Steve: Golden locks my ass! As soon as he takes that helmet off you’re looking at a mullet pure and simple. Just be careful if you try to talk to him about his hair or get his autograph on your upcomming trip. He might go Geddy Lee on you.—“Living in a fisheye lens/Caught in the camera eye/I have no heart to lie I can’t pretend a stranger is/A long awaited friend”

stacey: Thing One: Johnny Damon makes my heart swell with love and hapa pride.

Thing Two: Sorry, Toby. Although pirates also make my heart swell, beer and brats and proximity win. At least until I meet an actual pirate, at which point I can reassess.

Survey says . . .

At Saturday’s Cubs/Mets game at chilly Wrigley Field, there was a play that I didn’t have any idea how to score. I don’t have my scorebook in front of me, so you’ll have to bear with me–I might be wrong about which player did what–but here’s the basics:

Todd Walker was at first base with one out. Corey Patterson hit a bouncer to second baseman Super-Joe McEwing. While fielding the ball, McEwing was in the basepath, where, in the process of fielding, he has the right to be. Walker’s choices were to stop, crash into McEwing, or go around him. He chose to go around, at which point he was called out by the second-base ump for going out of the baseline.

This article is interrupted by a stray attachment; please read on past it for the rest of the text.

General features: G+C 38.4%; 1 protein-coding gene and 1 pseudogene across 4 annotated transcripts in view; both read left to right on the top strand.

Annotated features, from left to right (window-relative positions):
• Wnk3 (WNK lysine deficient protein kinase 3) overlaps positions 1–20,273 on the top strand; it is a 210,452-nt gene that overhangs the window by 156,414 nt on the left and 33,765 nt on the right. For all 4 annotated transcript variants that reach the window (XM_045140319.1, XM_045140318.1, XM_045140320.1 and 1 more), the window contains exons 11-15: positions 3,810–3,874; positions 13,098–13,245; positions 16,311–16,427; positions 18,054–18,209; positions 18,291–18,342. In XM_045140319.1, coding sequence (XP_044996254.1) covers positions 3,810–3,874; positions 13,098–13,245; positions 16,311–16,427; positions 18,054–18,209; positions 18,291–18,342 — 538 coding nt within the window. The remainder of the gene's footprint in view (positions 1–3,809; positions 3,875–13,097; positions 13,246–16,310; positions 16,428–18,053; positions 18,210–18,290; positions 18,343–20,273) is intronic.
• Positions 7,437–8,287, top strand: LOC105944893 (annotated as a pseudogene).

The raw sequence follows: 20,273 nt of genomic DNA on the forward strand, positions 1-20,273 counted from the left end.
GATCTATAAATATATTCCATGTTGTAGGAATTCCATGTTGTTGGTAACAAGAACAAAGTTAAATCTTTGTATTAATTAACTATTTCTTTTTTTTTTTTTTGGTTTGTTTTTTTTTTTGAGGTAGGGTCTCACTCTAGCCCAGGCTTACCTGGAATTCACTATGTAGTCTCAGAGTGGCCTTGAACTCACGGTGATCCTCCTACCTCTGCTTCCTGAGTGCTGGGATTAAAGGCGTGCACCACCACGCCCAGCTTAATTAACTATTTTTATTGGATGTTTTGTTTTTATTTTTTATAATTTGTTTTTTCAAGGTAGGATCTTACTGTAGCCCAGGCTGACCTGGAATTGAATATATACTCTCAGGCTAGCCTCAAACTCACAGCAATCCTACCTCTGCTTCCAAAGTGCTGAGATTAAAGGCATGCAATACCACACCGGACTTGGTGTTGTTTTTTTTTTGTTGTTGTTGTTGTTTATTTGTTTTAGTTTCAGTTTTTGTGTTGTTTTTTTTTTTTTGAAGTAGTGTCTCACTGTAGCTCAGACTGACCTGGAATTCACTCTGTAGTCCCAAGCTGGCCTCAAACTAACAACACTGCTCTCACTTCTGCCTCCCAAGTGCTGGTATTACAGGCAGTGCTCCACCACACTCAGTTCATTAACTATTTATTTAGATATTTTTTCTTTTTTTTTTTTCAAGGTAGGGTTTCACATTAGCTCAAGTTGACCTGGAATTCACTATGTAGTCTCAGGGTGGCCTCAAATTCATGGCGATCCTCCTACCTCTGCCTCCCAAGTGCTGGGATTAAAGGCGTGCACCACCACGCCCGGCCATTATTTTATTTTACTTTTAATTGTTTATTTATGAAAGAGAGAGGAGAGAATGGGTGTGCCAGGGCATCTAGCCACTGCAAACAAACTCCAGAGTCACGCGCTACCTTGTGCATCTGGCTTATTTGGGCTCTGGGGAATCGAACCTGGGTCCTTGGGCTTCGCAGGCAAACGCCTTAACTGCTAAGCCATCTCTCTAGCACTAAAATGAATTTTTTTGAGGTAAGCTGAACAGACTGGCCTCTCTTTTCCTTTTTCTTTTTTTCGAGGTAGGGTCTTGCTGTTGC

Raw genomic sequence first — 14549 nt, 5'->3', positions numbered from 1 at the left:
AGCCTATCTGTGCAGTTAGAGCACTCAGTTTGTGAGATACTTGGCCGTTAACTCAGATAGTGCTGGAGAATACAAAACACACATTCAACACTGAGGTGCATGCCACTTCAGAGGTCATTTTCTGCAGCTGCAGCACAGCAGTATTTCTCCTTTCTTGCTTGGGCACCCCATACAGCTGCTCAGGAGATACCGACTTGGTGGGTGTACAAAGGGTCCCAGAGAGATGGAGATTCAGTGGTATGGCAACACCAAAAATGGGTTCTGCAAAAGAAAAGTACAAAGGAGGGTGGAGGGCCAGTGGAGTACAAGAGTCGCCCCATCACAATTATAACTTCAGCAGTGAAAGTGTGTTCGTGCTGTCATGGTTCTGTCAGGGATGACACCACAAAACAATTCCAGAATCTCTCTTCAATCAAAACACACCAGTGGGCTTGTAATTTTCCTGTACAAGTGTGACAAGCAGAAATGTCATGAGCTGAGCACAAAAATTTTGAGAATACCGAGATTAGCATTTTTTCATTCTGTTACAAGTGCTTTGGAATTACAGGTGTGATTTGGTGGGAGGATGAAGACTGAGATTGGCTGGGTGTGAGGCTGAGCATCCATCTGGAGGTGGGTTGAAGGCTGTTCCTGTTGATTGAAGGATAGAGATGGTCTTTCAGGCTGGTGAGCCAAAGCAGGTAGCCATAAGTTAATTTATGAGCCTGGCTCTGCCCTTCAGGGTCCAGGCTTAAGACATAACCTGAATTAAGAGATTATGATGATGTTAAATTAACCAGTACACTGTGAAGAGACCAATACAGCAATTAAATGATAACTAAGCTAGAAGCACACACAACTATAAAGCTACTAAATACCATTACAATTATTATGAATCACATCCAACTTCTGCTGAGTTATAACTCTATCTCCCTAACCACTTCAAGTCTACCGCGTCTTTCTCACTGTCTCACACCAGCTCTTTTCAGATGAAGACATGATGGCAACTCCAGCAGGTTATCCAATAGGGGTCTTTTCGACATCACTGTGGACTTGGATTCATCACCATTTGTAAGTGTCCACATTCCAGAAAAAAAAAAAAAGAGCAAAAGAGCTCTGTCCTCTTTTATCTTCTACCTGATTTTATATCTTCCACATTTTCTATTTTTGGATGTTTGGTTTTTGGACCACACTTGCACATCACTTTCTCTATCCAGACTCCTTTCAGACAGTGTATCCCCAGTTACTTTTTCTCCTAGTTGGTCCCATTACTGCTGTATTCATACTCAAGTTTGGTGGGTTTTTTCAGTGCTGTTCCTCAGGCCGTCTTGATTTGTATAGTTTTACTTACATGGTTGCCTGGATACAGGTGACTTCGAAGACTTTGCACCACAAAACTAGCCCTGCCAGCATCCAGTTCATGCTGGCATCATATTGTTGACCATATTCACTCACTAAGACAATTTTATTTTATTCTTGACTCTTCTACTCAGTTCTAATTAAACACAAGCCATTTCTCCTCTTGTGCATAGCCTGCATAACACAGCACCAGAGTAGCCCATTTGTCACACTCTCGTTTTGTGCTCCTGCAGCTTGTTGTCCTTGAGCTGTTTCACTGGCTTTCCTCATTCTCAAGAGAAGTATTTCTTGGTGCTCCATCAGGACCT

It was the correct call, but how was I to score it? Was Walker out 4 unassisted? Or is there a special notation, like the single Japanese character Scott Sepich noticed a Japanese journalist using for a 6-4-3 double play?

I think I need the opinion of an official scorer. To the Baggarlyphone! Maybe Andy can ask the Giants’ scorer for me, if he doesn’t know himself.

Original comments…

Toby: Levi, I believe the indication is OOBP. You would draw a perpendicular line halting the runner’s path between first and second. And no, I don’t think McEwing gets that put-out.


Levi: Thanks, Toby. That makes far more sense than anything my friend Michelle and I came up with at the game. My excuse is that it was too damn cold to think.

baggarly: never fear. the runner indeed is called out for running out of the basepath. score the play a fielder’s choice, the runner is out 4 unassisted.

next week, kids, catcher’s interference!

baggarly: actually a smart play by the runner, since if he’d been tagged, i’m guessing the mets turn a double play (which, as all us budding official scorers know, you can never assume).

Levi: Thanks, Baggs.

If Walker had crashed into McEwing, he would have been out for interference, right?